Populist firebrand Steve Bannon savaged national Republican leaders Tuesday night in a fiery call to rally voters behind embattled Senate candidate Roy Moore as the battle for the GOP's soul spilled into a dirt-floor barn deep in rural Alabama.
Bannon, known best for his former role as President Donald Trump's chief strategist, called GOP leaders in Congress "cowards" and attacked the party's 2012 presidential nominee Mitt Romney as a draft dodger as he defended Moore, who is fighting several allegations of sexual misconduct and a Washington establishment that wants him to lose the Dec. 12 election.
"The days of taking it silently are over," Bannon declared at a rally that drew hundreds of Moore supporters to a local farm in the southwestern corner of the state.
"They want to destroy Judge Roy Moore. You know why? They want to take your voice away," Bannon said as Moore looked on. "If they can destroy Roy Moore, they can destroy you."
Even if he isn't well-known in this heavily Republican county, Bannon's appearance was a welcome development for Moore, who has been shunned by the Republican Party's biggest stars. Trump himself agreed to campaign later in the week in nearby Florida, but many national GOP leaders say the allegations against Moore are credible and he shouldn't serve in the Senate.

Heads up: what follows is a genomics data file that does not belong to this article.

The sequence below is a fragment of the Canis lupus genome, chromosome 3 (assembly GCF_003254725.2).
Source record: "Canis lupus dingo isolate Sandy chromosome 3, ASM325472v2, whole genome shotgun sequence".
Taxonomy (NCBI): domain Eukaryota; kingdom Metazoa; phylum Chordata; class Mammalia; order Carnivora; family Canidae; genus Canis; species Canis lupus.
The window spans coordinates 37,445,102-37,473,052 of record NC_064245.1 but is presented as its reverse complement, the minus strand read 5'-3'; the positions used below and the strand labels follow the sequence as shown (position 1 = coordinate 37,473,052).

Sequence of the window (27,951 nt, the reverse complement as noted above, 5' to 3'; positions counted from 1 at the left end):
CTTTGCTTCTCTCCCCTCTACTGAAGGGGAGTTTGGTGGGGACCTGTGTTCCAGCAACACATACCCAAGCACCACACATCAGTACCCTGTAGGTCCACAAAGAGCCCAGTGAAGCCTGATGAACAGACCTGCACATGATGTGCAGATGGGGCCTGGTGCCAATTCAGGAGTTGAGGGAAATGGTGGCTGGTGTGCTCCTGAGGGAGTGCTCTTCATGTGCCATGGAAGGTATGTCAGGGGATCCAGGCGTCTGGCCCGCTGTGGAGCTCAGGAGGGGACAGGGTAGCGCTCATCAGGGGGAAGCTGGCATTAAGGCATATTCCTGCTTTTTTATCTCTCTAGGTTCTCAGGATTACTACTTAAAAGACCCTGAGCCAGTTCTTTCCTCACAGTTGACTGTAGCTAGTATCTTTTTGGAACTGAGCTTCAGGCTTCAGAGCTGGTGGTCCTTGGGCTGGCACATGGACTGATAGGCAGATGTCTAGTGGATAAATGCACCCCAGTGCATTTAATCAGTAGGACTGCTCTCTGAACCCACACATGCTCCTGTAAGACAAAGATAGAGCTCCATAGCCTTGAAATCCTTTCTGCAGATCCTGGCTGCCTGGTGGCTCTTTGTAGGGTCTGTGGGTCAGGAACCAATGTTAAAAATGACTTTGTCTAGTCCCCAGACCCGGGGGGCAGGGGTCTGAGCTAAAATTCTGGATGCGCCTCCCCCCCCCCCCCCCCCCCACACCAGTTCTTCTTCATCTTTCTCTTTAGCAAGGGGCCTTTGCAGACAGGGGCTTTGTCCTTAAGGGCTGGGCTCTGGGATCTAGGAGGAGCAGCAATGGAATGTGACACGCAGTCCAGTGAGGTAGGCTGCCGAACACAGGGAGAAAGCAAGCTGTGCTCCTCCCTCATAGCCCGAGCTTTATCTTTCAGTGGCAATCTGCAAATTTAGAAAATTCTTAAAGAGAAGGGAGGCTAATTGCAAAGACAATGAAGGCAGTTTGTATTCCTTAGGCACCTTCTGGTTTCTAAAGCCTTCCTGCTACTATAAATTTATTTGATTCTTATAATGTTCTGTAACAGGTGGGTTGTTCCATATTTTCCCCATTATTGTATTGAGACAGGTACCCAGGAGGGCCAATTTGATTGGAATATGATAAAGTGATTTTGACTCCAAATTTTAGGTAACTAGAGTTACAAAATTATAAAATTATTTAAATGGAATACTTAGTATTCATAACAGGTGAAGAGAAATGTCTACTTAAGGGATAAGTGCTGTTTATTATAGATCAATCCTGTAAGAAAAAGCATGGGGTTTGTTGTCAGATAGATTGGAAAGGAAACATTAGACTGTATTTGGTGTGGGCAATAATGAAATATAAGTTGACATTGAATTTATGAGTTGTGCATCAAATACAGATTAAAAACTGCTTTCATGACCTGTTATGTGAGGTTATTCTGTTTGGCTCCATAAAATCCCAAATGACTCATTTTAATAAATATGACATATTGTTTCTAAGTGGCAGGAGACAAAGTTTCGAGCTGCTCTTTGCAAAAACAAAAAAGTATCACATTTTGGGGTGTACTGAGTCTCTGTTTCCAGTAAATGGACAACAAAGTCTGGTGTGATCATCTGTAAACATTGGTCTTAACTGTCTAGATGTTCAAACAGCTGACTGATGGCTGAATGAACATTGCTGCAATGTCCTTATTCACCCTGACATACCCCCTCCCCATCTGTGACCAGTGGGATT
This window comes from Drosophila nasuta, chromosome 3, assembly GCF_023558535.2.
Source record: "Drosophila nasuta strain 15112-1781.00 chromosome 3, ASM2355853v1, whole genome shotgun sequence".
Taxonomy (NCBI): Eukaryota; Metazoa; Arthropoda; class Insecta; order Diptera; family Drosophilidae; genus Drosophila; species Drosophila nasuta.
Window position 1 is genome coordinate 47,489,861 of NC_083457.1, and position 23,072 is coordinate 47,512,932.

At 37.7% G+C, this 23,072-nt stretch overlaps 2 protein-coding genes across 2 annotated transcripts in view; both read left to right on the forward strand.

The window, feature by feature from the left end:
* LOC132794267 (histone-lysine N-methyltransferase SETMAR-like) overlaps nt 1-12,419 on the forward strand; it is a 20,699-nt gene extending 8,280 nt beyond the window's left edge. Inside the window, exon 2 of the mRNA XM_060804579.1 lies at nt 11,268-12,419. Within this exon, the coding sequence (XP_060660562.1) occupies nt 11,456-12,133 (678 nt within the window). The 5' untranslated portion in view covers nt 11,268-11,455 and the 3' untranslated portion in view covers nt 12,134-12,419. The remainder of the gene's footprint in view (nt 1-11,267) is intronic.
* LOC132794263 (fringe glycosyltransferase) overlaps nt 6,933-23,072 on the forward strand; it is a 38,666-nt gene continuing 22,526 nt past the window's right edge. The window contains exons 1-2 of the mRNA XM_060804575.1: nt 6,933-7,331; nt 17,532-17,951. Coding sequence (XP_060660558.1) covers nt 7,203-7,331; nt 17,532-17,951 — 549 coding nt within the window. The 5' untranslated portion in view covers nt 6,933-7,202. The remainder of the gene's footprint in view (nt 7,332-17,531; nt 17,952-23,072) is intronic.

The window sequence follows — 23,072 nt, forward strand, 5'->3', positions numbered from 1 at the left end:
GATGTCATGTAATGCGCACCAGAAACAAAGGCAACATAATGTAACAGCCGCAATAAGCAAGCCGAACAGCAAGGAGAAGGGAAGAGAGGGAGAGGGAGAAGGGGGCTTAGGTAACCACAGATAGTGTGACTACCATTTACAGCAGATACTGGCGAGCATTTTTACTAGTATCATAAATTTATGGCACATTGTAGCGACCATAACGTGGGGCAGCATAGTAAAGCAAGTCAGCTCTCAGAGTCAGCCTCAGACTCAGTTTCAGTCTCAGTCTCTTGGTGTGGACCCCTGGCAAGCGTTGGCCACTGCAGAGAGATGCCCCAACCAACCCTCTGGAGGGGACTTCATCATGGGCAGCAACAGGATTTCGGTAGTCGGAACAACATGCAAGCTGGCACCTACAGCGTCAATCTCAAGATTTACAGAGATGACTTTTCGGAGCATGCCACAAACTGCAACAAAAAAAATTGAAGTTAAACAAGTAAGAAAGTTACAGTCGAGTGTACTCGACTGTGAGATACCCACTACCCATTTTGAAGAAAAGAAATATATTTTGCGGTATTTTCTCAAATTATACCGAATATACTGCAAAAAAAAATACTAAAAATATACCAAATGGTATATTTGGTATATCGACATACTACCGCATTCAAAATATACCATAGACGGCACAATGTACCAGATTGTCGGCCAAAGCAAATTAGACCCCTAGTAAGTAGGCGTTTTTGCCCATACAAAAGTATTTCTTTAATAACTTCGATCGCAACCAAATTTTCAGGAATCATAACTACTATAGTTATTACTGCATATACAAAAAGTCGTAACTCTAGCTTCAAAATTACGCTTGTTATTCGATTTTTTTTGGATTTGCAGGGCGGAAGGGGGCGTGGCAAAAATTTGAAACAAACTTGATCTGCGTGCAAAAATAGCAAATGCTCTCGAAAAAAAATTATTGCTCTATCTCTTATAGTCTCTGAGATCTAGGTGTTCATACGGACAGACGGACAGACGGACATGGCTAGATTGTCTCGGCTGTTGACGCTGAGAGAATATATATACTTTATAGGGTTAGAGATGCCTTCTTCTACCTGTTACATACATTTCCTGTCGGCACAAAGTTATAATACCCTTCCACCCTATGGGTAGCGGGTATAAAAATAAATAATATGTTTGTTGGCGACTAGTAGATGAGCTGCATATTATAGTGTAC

Earlier in the day, Senate Majority Leader Mitch McConnell said that Moore, if elected on Dec. 12, would "immediately have an issue with the Ethics Committee" — a process that could lead to his ultimate expulsion from the Senate. Some Republicans, including Colorado Sen. Cory Gardner, have already promised expulsion.
Another Republican, Arizona Sen. Jeff Flake, sent a $100 check to Moore's Democratic opponent, Doug Jones on Tuesday. He tweeted a picture of the check and the words, "Country over party."
And Romney, the 2012 Republican presidential nominee, said this week that Moore would be "a stain on the GOP and the nation." ''No vote, no majority is worth losing our honor, our integrity," Romney tweeted.
Bannon was most aggressive Tuesday night with Romney, charging that Moore had more integrity and honor than Romney's entire family. He noted that Moore graduated from the United States Military Academy, while Romney received a draft deferment for his missionary work in France.
"You hid behind your religion," Bannon said. 'Do not talk to me about honor and integrity."
Moore, 70, is facing multiple allegations of sexual misconduct, including accusations that he molested two teenage girls and pursued romantic relationships with several others while in his 30s. He has denied the allegations.
Outside the event, about three dozen protesters, some dressed as handmaidens to symbolize Moore's accusers, chanted, "We want a senator, not a predator."
Many gathered inside Oak Hollow Farm's barn have dismissed the allegations as fake. Some didn't seem to mind them, even if true.
"What girl hasn't been kissed at 17 years old?" asked Diane Myrick, 69, of nearby Bon Secour. "I know a girl who got married at 14."
Moore didn't address the allegations directly on Tuesday night. Instead, he cast himself as a political outsider fighting the establishment in both parties, just like Trump did one year ago. He also reminded Alabama voters of his focus on Christian conservative values.